Listen carefully. These forests are the home of a wonderful mixture of natural musicians – the woodland birds. Gone are the bluebirds, meadowlarks and cardinals from yesteryear’s open landscape. In their place are ovenbirds, veerys and hermit thrushes (the Vermont State bird). Combining their songs, these birds provide the listener unparalleled, natural entertainment.
Silver Lake is but one stop for water on its long fall to a hydroelectric generator located on Route 53 near Branbury State Park.
Sugar Hill reservoir (Goshen Dam) first stores water flowing from a several thousand-acre watershed high above Silver Lake. Build between 1915 and 1920 by Central Vermont Public Service Corporation (CVPS); its manually controlled gates control the flow of water into Sucker Brook. Several miles downstream, a small dam diverts water from this and another large brook to Silver Lake through a 7,000-foot long underground pipe 30 inches in diameter called a penstock. A partially buried concrete and fiberglass penstock replace an original wooden flume. From a bridge near the picnic area, you can listen and watch this water thunder down through an open cement flume on its last 300 feet into Silver Lake.
The 0.8-mile long, 670-foot drop from Silver Lake was one of the longest in the east and was considered quite a marvel when it was built. To send water to the generator at Lake Dunmore, a gate at Silver Lake dam is opened electrically from the Rutland headquarters via a telephone line. The penstock exiting the dam, leads to a tall, silo-like “surge” tank, which reduces pressure surges that occur when the generating station is shut down. Water from Silver Lake has the capacity to generate about 6,600,000 kilowatt hours of electricity each year. This is enough electricity to fulfill the average annual requirements of 820 home. It would take 11,000 barrels of oil each containing 42 gallons to generate this much electricity.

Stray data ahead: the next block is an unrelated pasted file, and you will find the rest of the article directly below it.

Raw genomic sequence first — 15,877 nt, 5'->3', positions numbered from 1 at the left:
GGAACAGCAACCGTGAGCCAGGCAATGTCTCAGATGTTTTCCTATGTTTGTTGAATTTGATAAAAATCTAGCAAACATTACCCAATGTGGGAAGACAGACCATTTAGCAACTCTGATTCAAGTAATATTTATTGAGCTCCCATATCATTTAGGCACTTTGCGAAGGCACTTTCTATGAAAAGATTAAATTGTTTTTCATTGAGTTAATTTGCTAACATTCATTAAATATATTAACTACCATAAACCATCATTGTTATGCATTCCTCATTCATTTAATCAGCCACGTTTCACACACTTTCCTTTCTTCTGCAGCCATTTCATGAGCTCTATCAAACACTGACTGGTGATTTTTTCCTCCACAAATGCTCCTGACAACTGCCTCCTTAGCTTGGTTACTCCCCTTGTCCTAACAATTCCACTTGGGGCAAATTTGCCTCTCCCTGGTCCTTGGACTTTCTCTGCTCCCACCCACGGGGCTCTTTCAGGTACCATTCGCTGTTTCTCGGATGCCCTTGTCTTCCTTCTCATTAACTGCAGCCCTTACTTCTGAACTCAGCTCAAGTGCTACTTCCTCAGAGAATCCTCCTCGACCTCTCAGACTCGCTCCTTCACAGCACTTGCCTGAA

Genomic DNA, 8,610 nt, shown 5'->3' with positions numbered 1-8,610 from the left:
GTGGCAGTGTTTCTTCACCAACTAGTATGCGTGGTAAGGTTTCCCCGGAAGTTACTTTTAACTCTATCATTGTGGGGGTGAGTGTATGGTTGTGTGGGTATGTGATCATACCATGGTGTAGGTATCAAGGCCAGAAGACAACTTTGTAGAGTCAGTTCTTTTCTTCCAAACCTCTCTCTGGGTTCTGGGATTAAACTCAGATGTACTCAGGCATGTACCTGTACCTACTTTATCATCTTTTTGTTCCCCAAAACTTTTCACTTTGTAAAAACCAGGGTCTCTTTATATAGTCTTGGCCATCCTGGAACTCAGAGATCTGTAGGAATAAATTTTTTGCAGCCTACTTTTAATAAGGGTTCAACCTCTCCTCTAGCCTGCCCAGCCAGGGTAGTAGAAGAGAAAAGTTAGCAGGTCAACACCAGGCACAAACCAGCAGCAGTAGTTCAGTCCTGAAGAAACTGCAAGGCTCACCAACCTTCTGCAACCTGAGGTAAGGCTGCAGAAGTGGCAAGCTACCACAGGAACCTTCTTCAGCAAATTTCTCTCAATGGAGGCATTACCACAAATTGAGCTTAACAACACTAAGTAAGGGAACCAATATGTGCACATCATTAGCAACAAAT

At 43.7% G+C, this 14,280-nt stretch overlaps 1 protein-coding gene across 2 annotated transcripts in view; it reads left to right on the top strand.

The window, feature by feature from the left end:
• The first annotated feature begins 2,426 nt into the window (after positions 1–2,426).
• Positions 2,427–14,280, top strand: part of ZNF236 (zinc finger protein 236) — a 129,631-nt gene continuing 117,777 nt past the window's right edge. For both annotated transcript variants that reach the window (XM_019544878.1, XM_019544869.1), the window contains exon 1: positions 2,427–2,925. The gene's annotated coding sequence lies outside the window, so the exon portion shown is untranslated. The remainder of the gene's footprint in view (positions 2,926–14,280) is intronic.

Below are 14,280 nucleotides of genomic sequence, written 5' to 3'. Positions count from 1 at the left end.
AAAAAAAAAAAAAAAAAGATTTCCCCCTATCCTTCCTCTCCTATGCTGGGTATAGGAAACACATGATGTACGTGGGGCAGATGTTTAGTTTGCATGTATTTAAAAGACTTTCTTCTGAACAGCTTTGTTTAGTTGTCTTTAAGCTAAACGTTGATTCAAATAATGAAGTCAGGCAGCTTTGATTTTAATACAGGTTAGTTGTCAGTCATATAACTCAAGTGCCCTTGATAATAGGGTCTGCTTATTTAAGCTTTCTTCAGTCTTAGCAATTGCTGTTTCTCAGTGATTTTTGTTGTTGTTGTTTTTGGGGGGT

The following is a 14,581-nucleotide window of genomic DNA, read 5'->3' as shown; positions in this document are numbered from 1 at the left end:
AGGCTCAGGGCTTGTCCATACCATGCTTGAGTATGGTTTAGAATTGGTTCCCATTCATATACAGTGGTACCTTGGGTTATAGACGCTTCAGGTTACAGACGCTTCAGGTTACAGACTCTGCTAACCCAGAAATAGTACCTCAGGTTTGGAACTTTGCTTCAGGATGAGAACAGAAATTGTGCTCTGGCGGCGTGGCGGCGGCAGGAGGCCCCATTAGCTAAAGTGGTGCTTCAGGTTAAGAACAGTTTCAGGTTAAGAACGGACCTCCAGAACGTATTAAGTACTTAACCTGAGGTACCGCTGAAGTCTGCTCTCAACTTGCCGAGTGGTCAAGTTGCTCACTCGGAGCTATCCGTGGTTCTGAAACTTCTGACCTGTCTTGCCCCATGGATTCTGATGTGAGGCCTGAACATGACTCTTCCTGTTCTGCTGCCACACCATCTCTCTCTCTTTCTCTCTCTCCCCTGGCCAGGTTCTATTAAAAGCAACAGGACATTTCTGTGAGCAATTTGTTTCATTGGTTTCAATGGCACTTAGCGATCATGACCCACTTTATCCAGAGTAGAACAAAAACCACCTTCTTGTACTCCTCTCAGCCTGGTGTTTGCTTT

The remote Silver Lake, nestled high in the Green Mountain National Forest, is closed to motors and motor vehicles of all types except snowmobiles during the winter. During snow free seasons, no motors of any kind are allowed except for service and emergency vehicles.
Park on the east side of VT Route 53, 0.2 miles south of Branbury State Park and follow the 1.6-mile long trail (an old road) past the Falls of Lana to Silver Lake. A one-mile long trail branches from this trail near the Falls of Lana and takes you to Rattlesnake Point.
Silver Lake offers diverse recreational activities. A sandy shoreline with a picnic area at the north end of the lake and seventeen free campsites are available first come first served for up to 14 days. There are fire rings, hand water pumps, and vault toilets.
The Leicester Hollow Trail (3.5 miles long), the Chandler Ridge Trail (4 miles long), and the interpretive trail around the lake are scenic hikes. The blackberry picking is usually great during August. Fishing is allowed according to State fish and wildlife laws.
Mountain bikes and horses are allowed on the trail from Route 53, on Forest Road 27, and on the Leicester Hollow and Minnie Baker trails. They are not allowed in the campground or picnic area.